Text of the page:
It's lovely with a scoop of vanilla ice-cream, which cuts the cheddar with a cooling sweet.

19 November 2009


Finally.  I've done it.  My curious fixation for blogs began a few years ago when I happened upon the eloquent and highly-relatable musings of Molly Wizenberg on her beautiful blog, Orangette .  While reading the stories Molly shares with her vast, anonymous world of readers, I realized that I may have just found what it was I had been searching for; that is, a way to combine two seemingly contrasting passions, the crafts of cuisine and writing, into an outlet of energy and emotion that allows me to explore more deeply the very things my life revolves around.

This is not to say I am any expert in either.  I struggle with finding a voice in my more creative writing that seems genuine; let me loose on an academic paper and I'll knock your socks off.  And I am certainly no Alice Waters.  I've made pancakes and left out the flour (and believe me, this is not an isolated incident).

Nonetheless, I have been yearning for a space where I can cultivate these interests of mine in the hopes of connecting with or inspiring others, much like the multitudes of foodie bloggers out there have done for me.  It is my firm belief that what we eat sustains our bodies and enriches our minds and hearts, and there should be so much joy in the preparation of meals, and certainly in the sharing of our food.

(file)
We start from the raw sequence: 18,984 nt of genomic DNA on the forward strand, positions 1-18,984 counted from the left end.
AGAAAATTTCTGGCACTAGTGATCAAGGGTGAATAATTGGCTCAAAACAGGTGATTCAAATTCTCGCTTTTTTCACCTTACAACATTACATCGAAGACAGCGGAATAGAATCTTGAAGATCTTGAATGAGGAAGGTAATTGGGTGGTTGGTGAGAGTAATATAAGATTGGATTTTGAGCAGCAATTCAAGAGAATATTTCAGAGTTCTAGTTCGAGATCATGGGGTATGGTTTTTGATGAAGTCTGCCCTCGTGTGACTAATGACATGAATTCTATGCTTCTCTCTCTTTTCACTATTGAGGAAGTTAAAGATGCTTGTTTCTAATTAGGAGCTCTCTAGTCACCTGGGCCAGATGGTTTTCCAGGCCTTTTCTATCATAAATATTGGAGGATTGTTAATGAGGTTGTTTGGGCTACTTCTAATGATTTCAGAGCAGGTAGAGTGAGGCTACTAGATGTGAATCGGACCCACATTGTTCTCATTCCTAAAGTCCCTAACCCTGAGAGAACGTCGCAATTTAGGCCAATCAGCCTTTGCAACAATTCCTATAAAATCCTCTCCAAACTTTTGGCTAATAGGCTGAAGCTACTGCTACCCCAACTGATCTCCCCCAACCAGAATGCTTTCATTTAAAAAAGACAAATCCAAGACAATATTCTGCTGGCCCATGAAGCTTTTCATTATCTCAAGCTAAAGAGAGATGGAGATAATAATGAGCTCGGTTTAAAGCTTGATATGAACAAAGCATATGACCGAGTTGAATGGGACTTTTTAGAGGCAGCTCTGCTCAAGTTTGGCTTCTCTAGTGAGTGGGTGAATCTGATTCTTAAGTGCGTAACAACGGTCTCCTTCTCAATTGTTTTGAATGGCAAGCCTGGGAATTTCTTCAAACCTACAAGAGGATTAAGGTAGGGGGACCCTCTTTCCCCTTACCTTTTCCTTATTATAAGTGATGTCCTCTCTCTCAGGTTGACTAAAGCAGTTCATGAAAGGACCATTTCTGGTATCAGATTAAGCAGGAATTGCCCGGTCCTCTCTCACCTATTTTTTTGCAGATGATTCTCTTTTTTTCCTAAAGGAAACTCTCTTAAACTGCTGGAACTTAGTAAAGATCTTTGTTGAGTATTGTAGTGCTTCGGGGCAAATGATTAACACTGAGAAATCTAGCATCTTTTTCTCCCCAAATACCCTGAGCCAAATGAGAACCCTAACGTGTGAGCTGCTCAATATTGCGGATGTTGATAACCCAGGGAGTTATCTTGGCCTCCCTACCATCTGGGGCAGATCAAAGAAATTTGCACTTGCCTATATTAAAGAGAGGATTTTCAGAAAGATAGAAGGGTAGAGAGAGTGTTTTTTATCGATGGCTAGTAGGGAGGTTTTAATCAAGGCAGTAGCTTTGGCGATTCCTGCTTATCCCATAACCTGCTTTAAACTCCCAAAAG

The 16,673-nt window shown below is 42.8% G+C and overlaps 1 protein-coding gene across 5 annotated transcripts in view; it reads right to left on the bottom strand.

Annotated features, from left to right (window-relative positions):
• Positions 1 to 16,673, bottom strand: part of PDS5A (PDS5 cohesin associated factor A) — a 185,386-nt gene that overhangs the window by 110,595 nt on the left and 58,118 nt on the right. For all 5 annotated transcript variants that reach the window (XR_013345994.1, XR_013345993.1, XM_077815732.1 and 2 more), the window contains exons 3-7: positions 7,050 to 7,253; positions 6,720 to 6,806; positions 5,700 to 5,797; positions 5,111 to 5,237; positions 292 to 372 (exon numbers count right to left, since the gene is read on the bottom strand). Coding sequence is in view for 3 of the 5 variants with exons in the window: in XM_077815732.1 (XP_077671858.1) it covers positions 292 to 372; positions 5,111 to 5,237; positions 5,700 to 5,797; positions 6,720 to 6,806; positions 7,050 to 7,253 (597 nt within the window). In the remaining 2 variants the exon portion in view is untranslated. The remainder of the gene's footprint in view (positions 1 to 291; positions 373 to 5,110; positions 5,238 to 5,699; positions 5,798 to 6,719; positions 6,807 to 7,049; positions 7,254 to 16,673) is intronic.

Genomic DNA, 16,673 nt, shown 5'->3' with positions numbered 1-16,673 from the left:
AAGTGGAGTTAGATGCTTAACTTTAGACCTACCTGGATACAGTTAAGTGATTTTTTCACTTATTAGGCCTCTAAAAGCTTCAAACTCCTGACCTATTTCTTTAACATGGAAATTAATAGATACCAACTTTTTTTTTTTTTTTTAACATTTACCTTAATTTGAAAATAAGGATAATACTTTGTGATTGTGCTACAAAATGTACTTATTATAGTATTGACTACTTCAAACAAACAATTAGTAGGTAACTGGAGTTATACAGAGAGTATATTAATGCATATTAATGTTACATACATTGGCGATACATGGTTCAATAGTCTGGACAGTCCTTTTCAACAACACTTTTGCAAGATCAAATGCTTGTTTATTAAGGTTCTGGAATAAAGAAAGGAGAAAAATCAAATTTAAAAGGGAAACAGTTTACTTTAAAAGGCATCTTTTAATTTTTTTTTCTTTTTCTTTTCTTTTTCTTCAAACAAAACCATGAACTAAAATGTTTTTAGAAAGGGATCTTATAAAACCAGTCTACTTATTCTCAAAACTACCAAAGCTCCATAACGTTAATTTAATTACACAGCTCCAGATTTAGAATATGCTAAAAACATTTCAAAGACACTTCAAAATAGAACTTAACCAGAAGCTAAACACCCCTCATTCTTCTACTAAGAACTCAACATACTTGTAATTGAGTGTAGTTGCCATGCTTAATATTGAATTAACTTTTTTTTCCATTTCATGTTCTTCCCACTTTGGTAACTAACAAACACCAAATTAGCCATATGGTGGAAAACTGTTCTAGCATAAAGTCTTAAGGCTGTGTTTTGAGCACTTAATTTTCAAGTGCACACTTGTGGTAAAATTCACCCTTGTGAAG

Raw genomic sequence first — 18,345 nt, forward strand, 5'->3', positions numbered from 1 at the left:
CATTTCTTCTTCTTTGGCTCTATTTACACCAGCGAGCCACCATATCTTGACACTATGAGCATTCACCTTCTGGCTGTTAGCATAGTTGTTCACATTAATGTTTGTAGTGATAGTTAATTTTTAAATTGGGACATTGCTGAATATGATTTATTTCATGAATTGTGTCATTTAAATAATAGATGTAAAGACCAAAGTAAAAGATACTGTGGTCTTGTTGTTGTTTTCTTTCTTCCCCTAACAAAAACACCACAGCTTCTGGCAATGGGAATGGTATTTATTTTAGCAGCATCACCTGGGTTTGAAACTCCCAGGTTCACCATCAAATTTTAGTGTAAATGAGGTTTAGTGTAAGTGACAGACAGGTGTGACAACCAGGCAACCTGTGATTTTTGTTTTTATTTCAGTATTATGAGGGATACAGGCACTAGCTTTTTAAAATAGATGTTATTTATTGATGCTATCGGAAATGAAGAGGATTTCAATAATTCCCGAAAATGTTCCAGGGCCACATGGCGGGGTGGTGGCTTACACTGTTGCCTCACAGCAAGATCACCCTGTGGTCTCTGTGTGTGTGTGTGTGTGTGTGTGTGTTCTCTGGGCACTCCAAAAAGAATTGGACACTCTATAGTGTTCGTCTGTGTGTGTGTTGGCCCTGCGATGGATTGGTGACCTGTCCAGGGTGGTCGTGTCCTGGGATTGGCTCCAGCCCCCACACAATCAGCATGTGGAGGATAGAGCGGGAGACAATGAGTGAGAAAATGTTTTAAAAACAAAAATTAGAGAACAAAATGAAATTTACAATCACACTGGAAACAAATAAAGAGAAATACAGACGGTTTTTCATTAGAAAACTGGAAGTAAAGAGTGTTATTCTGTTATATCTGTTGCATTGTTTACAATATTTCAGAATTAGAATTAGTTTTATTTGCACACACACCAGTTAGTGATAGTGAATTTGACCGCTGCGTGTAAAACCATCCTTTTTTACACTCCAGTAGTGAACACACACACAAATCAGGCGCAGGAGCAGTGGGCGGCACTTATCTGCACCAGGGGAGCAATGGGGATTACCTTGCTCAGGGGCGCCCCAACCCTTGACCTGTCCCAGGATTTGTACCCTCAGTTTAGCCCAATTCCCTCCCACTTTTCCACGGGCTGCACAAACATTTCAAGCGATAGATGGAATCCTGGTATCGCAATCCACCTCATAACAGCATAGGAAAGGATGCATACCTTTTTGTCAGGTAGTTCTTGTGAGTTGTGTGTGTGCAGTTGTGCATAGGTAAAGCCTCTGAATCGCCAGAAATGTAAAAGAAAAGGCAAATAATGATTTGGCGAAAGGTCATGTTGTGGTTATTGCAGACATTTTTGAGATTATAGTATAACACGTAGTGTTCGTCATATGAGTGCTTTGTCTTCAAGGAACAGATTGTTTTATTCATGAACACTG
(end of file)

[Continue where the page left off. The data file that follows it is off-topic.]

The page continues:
I have been lucky enough to encounter like-minded individuals in my life that share these fundamental values of food and writing and happiness, and upon forming a bond with my dear friend Veronica, Intempéries was born.  Our goal is to share stories about our daily lives that inspire us, especially in our culinary ventures, while focusing on dishes that are seasonal and, more often than not, local.

Intempéries is a french word for "bad weather," but as Veronica explained to me, the term can be used to refer to those surely surreal moments in time when it seems like the weather is a bit schizophrenic, emulating the four seasons all at once.  In the context of a blog centered around food, I took this as a way to incorporate a multitude of ingredients in a food-geek cop-out.  However, I think a much more poignant view is thinking of our lives as a bit intempéries themselves.  Life can be glorious, depressing, raucous, and downright crummy all at once.  No matter what, though, it is always beautiful, always worthwhile.  I could drop a bottle of wine on my foot, followed by a can of coconut milk on the exact spot (like I did a few days ago), let my soup boil over and scald, and forget to put in those spices that make it all the more sexy, but... somehow, it is still delicious and oh-so-worth it.

I am so looking forward to this shared venture with Veronica and the rest of you.  Do bear with us while we get the blog going and designed to our liking... we're even delusional and excited enough to believe we can learn html code for it!